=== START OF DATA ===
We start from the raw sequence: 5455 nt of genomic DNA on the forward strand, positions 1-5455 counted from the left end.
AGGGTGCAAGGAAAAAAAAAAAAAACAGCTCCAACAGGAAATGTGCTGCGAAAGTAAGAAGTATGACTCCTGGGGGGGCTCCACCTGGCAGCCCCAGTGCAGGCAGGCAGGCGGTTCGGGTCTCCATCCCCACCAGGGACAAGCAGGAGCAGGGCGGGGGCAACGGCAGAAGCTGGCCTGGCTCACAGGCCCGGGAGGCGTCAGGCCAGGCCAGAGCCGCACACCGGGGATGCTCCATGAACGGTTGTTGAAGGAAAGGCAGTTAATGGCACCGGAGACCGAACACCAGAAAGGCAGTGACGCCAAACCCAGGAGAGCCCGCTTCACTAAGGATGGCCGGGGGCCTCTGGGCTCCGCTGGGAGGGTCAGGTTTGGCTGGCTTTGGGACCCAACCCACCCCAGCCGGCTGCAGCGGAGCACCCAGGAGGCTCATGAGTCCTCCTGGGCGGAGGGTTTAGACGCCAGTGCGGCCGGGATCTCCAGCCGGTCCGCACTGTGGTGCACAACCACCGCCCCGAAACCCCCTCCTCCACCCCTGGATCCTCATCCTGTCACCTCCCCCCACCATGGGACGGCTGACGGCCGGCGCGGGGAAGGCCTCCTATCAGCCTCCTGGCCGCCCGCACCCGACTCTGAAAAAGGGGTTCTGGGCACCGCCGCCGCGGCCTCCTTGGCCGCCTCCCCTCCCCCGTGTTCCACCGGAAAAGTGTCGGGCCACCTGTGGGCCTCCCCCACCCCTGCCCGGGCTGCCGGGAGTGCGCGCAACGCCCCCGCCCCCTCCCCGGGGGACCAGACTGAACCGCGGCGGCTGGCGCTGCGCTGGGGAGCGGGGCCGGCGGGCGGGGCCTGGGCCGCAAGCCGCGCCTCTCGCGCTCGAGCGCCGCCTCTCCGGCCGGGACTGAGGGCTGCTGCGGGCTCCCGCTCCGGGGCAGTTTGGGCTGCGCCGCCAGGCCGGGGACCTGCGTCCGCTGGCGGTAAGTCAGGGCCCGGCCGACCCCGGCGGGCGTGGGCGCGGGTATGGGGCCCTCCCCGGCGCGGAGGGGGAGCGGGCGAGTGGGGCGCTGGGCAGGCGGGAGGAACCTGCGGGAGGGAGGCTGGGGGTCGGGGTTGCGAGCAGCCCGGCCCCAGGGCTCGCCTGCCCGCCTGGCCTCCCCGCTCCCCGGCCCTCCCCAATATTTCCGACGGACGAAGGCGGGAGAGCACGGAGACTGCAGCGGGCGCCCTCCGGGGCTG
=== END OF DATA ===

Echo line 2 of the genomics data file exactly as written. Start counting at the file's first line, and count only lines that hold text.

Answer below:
AGGGTGCAAGGAAAAAAAAAAAAAACAGCTCCAACAGGAAATGTGCTGCGAAAGTAAGAAGTATGACTCCTGGGGGGGCTCCACCTGGCAGCCCCAGTGCAGGCAGGCAGGCGGTTCGGGTCTCCATCCCCACCAGGGACAAGCAGGAGCAGGGCGGGGGCAACGGCAGAAGCTGGCCTGGCTCACAGGCCCGGGAGGCGTCAGGCCAGGCCAGAGCCGCACACCGGGGATGCTCCATGAACGGTTGTTGAAGGAAAGGCAGTTAATGGCACCGGAGACCGAACACCAGAAAGGCAGTGACGCCAAACCCAGGAGAGCCCGCTTCACTAAGGATGGCCGGGGGCCTCTGGGCTCCGCTGGGAGGGTCAGGTTTGGCTGGCTTTGGGACCCAACCCACCCCAGCCGGCTGCAGCGGAGCACCCAGGAGGCTCATGAGTCCTCCTGGGCGGAGGGTTTAGACGCCAGTGCGGCCGGGATCTCCAGCCGGTCCGCACTGTGGTGCACAACCACCGCCCCGAAACCCCCTCCTCCACCCCTGGATCCTCATCCTGTCACCTCCCCCCACCATGGGACGGCTGACGGCCGGCGCGGGGAAGGCCTCCTATCAGCCTCCTGGCCGCCCGCACCCGACTCTGAAAAAGGGGTTCTGGGCACCGCCGCCGCGGCCTCCTTGGCCGCCTCCCCTCCCCCGTGTTCCACCGGAAAAGTGTCGGGCCACCTGTGGGCCTCCCCCACCCCTGCCCGGGCTGCCGGGAGTGCGCGCAACGCCCCCGCCCCCTCCCCGGGGGACCAGACTGAACCGCGGCGGCTGGCGCTGCGCTGGGGAGCGGGGCCGGCGGGCGGGGCCTGGGCCGCAAGCCGCGCCTCTCGCGCTCGAGCGCCGCCTCTCCGGCCGGGACTGAGGGCTGCTGCGGGCTCCCGCTCCGGGGCAGTTTGGGCTGCGCCGCCAGGCCGGGGACCTGCGTCCGCTGGCGGTAAGTCAGGGCCCGGCCGACCCCGGCGGGCGTGGGCGCGGGTATGGGGCCCTCCCCGGCGCGGAGGGGGAGCGGGCGAGTGGGGCGCTGGGCAGGCGGGAGGAACCTGCGGGAGGGAGGCTGGGGGTCGGGGTTGCGAGCAGCCCGGCCCCAGGGCTCGCCTGCCCGCCTGGCCTCCCCGCTCCCCGGCCCTCCCCAATATTTCCGACGGACGAAGGCGGGAGAGCACGGAGACTGCAGCGGGCGCCCTCCGGGGCTG